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WHAT WORKS IN EDUCATION The George Lucas Educational Foundation
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Writing and Thinking Through the Student User's Guide Assignment

Ashley Hutchinson

high school English teacher in eastern NC

Note: Ashley Hutchinson co-wrote this post with social studies teacher Stephanie Noles and instructional coach Mike Flinchbaugh, both of whom are her colleagues at J.H. Rose High School in Greenville, North Carolina.

Stephanie was having one of those days when everything she thought she knew about working with young adults seemed miscalibrated -- when tempers flared without cause and student motivation disappeared despite her careful planning. That was the day we decided our students should come with written instructions.

Although a bit odd, the assignment we created is relatively simple: write a user's guide that explains to your users -- classmates and teachers -- how to work with you. In short, the task requires students to make decisions about style, structure and content (as required by the CCSS) in order to affect an audience toward a specific purpose: work well with me.

The user's guide gives students a voice in determining how teachers and peers understand and relate to them. We want young writers to tell us how to:

  • Motivate them when they're lethargic
  • Calm them when they're fuming
  • Coach them when they’re struggling

This is a practical product written for a real audience. But we also like it because it's fun.

Creating a technical manual for oneself invites play and parody. It requires the writer to consider himself or herself through a lens used to describe products. It welcomes experimentation, but requires genuine meaning-making as students objectify themselves and investigate their own idiosyncrasies. Ashley sought to bring the practicality and silliness of this task to fruition in her junior English class.

Modeling the Process (Ashley)

I don't like to ask my students to do something without first doing it myself. After examining mentor texts, I composed my own user's guide.

Credit: Ashley Hutchinson

With my students as my target audience, I wrote the guide not just to model for them, but also to communicate my personality and explain how to get the best performance out of me. I also sought feedback from a few "beta testers" (former students) who tweeted suggestions. ("You hate b.s. and if anyone messes with your kids, they better watch out.") Aside from these basic instructions, the process I modeled was all the directions I offered my students: "Here's your audience. Here's your purpose. Here are a few mentor texts. Now write."

Assigning the user's guide offered two immediate outcomes. First, without explicit guidelines for structure and length, students learned to work through the rhetorical choices that might shape people's perceptions of them:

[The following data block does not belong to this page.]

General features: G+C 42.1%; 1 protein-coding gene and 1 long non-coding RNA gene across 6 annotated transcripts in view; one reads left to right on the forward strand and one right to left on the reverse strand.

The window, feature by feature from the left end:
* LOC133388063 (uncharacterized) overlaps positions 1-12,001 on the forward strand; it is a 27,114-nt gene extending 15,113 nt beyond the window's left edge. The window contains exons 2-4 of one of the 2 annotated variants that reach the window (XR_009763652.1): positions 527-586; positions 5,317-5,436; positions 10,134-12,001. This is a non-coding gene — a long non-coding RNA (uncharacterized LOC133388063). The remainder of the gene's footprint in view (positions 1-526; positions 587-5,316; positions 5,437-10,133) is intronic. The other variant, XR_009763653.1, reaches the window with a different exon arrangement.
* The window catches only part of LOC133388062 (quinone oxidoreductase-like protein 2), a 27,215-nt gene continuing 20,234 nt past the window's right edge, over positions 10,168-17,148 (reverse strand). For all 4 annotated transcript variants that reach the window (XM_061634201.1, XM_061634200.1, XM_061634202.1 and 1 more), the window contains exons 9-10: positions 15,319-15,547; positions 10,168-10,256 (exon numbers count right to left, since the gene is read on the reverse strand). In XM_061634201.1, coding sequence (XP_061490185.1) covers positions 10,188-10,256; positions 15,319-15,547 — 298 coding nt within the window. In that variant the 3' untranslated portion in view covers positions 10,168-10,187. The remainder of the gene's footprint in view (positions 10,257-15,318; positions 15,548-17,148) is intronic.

• What subheadings would add to readability?
  • What point of view works best?
  • What voice should be employed?

I answered these questions with questions: "How will your choice affect your audience? What choice will best achieve your purpose?" Learning to answer their own questions about their writing laid the rhetorical foundation for the analytical reading we would do over the rest of the semester.

Moreover, my students and I learned some important things about each other:

  • An autistic classmate has some particular interests. ("Josh is intrigued by what the universe is made of, and he likes to study up on what common things are made of.")
  • Some students reserve close bonds for trusted friends. ("Once you reach Family Status, you may occasionally refer to Jonelle as Nelly, not to be confused with the rapper.")
  • One student knows that her teachers find her father overbearing. ("This product's father might send you an e-mail at any time. If it sounds harsh, do not take it personally or overreact.")
  • Some students are surprisingly self-aware. ("The device expects a lot of himself, and as a result gets upset when he does not perform optimally.")

Through the Social Studies Lens (Stephanie)

In my U.S. history class, we discuss the sometimes inflammatory topics of ethnicity and culture. For me, that's where the user's guide assignment becomes relevant to my curriculum. My students write about how they think people deal with them based on perceptions of their ethnicity, and explore how their cultural backgrounds affect their perceptions of the world around them. These topics deepen and make more relevant our study of immigration and culture misconceptions in the U.S.

Future Iterations of the User's Guide Assignment

Whenever iPads, lawnmowers and IKEA furniture kits are updated, so are their manuals. As our students evolve, their manuals will require updating. We envision their user's guides as fluid products, changing with them as they enter new classes. Also, we anticipate expanding this project throughout the school. No longer will we wish students came with user's guides. They actually will.

What strategies do you use to help you better understand your students?

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